Dieticians and Nutritionists: $58,920
Topics Covered in Bachelor's Degree in Nursing and Healthcare Programs
Because a bachelor's degree in nursing is a traditional four-year degree, you'll have to take the full range of general education requirements, including classes in mathematics, English and literature, psychology/sociology, foreign language, and fine arts, for example. In addition to these broad requirements, you'll also take nursing and healthcare-specific courses. This part of your bachelor's in nursing and healthcare curriculum will cover topics such as those listed below.
Anatomy and Physiology
Statistics in Healthcare
Fundamentals of Pharmacology
Research Methods in Nursing and Healthcare
Leadership in Nursing
Sample Courses for Bachelors Nursing and Healthcare Programs
The specific list of classes required for your bachelor's in nursing and healthcare degree will be unique to the specific college or university you choose to attend. To give you a general idea of the type of curriculum you can expect, however, we've listed some sample course titles below:
Introduction to Nursing
Health and Illness: Nursing Across the Lifespan
Managing Care of the Adult Patient
Community Health Nursing
Nursing in An Evolving Healthcare System
Fundamentals of Patient Care
Communicating and Managing Healthcare Information
Masters Degrees in Nursing and Healthcare
Master's degrees in nursing and healthcare are advanced degrees that allow healthcare professionals to specialize in a specific area of the field and/or take on leadership roles. These programs are typically two-year offerings that require a bachelors in nursing, healthcare, or a related field prior to admission. Of course, there are exceptions to the rule. Some masters in nursing and healthcare programs offer accelerated degree options that allow students to pursue their bachelors and masters in nursing/healthcare simultaneously.
The careers one can pursue after completing a master's degree in nursing and healthcare are rewarding, both intrinsically and financially. Below are some of the many positions available to those individuals with a masters in nursing/healthcare along with their respective salaries:
Genetic Counselors: $74,120
Nurse Anesthetists, Nurse Midwives, and Nurse Practitioners: $107,460
Occupational Therapists: $81,910
Orthotists and Prosthetists: $65,630
Physician Assistants: $101,480
Speech-Language Pathologists: $74,680
Respiratory Therapists: $58,670
Types of Masters in Healthcare and Nursing Degree Programs
There are numerous master's in healthcare and nursing degree programs available and even more concentration and specialization options. Don't allow this abundance of options overwhelm you, though. Remember that the masters nursing and healthcare degree program you choose should align with your specific academic and career interests. Here are some examples:
Master of Science in Nursing
Masters in Health Services Administration
Masters in Public Health
Masters in Long-Term Care Administration
Masters in Health Informatics
Since masters degrees in nursing and healthcare programs are so specialized, it's impossible to pinpoint a generic or standard curriculum. That said, students enrolled in these programs can expect to take in-depth courses that explore highly specific topics directly related to their career interests and goals.
Doctorate Degrees in Nursing and Healthcare
Doctorate degrees in nursing and healthcare are terminal degrees. This means they represent the highest level of education a healthcare professional can attain. These academic programs are complex, time-consuming, and highly involved pursuits and can take between five to seven years to complete. In addition to a rigorous curriculum, students enrolled in nursing and healthcare doctoral programs are almost always required to prepare and defend a doctoral thesis and complete a clinical residency program. This commitment of immense time and effort yields a hefty reward, however. Positions requiring a doctorate in nursing and healthcare command a great deal of respect in the healthcare field and allow top professionals in healthcare to earn a handsome salary. Below are some examples of such positions alongside their respective annual wage:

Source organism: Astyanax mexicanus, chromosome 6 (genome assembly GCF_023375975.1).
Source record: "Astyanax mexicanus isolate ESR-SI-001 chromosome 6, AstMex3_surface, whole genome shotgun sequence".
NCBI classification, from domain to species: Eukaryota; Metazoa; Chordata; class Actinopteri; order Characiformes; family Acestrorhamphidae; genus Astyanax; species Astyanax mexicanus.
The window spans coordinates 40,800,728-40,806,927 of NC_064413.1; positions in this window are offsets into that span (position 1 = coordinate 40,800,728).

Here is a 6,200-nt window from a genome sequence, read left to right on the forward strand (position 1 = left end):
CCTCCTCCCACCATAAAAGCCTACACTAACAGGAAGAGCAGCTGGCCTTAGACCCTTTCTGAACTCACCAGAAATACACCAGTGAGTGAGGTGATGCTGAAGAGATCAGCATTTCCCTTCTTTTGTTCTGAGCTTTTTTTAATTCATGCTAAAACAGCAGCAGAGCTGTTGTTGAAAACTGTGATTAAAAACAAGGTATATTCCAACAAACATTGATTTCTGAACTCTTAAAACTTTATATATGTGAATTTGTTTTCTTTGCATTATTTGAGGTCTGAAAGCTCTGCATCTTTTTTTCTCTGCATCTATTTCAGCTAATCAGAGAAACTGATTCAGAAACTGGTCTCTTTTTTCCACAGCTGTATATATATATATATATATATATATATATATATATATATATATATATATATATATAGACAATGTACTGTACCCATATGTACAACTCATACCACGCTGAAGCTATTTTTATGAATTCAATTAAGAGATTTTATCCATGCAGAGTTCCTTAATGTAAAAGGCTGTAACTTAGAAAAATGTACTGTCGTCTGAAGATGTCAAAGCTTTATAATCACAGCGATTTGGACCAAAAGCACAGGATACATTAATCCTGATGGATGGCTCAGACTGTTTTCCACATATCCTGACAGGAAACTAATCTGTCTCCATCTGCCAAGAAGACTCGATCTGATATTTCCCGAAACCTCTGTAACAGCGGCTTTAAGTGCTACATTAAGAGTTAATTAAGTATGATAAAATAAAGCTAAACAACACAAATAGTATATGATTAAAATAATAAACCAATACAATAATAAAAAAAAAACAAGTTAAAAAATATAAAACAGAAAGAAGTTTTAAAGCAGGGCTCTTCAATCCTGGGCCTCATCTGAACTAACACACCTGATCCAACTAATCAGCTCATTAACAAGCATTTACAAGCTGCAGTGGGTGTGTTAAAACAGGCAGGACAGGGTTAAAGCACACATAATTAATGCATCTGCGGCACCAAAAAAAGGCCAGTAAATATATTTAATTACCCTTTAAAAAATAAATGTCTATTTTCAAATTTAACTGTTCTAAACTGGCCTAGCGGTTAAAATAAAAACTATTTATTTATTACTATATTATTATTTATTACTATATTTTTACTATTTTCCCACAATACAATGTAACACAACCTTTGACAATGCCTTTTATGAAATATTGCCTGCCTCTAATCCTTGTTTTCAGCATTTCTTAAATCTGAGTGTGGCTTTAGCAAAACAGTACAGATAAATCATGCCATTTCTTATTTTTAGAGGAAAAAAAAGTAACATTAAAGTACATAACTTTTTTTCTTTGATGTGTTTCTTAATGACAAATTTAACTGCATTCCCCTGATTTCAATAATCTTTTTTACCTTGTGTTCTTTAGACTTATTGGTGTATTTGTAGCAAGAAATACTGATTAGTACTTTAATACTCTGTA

Physical Therapists: $85,400
Physicians and Surgeons: $208,000+
Types of Doctoral Degrees in Nursing and Healthcare
Various top positions in healthcare require different types of doctoral degrees, however. Some of the terminal degrees in this field are listed below.
Doctor of Medicine (MD)
Doctor of Nursing Practice (DNP)
Doctor of Philosophy in Nursing (Ph.D.)
Doctor of Nurse Anesthesia Practice
Doctorate in Healthcare Administration
Doctor of Public Health
Doctor of Pharmacy
Ph.D. in Health Informatics
Doctor of Health Sciences
Frequently-Asked Questions About Nursing and Healthcare Degrees
Q: Can I complete my nursing and healthcare degree online?
A: Yes. No matter what level of nursing and healthcare degree you desire, there's a good chance you can find an online nursing and healthcare degree to fit your interests, career goals, and schedule. More and more students interested in the field of healthcare are pursuing associates, bachelor's, master's, and even doctorate degrees via distance education. Many of these programs require some campus visits, though, especially at the masters and doctoral levels, so be sure to check with your chosen school or university and be prepared for these more traditional requirements.
Q: Will I be required to obtain licensure in addition to a degree in nursing and healthcare?
A: Probably, though it depends on your specific career goals. Registered nurses, for example, must pass a certification exam and be licensed by the nursing board in their state. Often, nursing and healthcare degree programs will provide specific instruction and curricula designed to prepare students for licensing exams and certification requirements.
Q: Can I pursue a degree in nursing and healthcare while working in the field?
A: Yes. Working in the healthcare field while pursuing a degree is a popular choice for many types of healthcare professionals, including nurses. Some nursing and healthcare degree programs are specifically designed for working professionals, and those that require a clinical experience may allow students to fulfill this requirement at their places of employment.
Nursing and Healthcare Rankings:
- Top Online Associates in Healthcare Administration
- Top Online Associates in Health Information
- Top Online Bachelor's in Health Informatics
- Top Online Bachelor's in Health Sciences
- Top Online Bachelor's in Healthcare Administration
- Top Online Bachelor's in Nursing
- Top Online Master's in Healthcare Administration
- Top Online Master's in Healthcare Informatics
- Top Online Master's in Nursing Administration
- Top Online Master's in Nursing
- Top Online RN to BSN Programs
- Most Affordable Online MSN Programs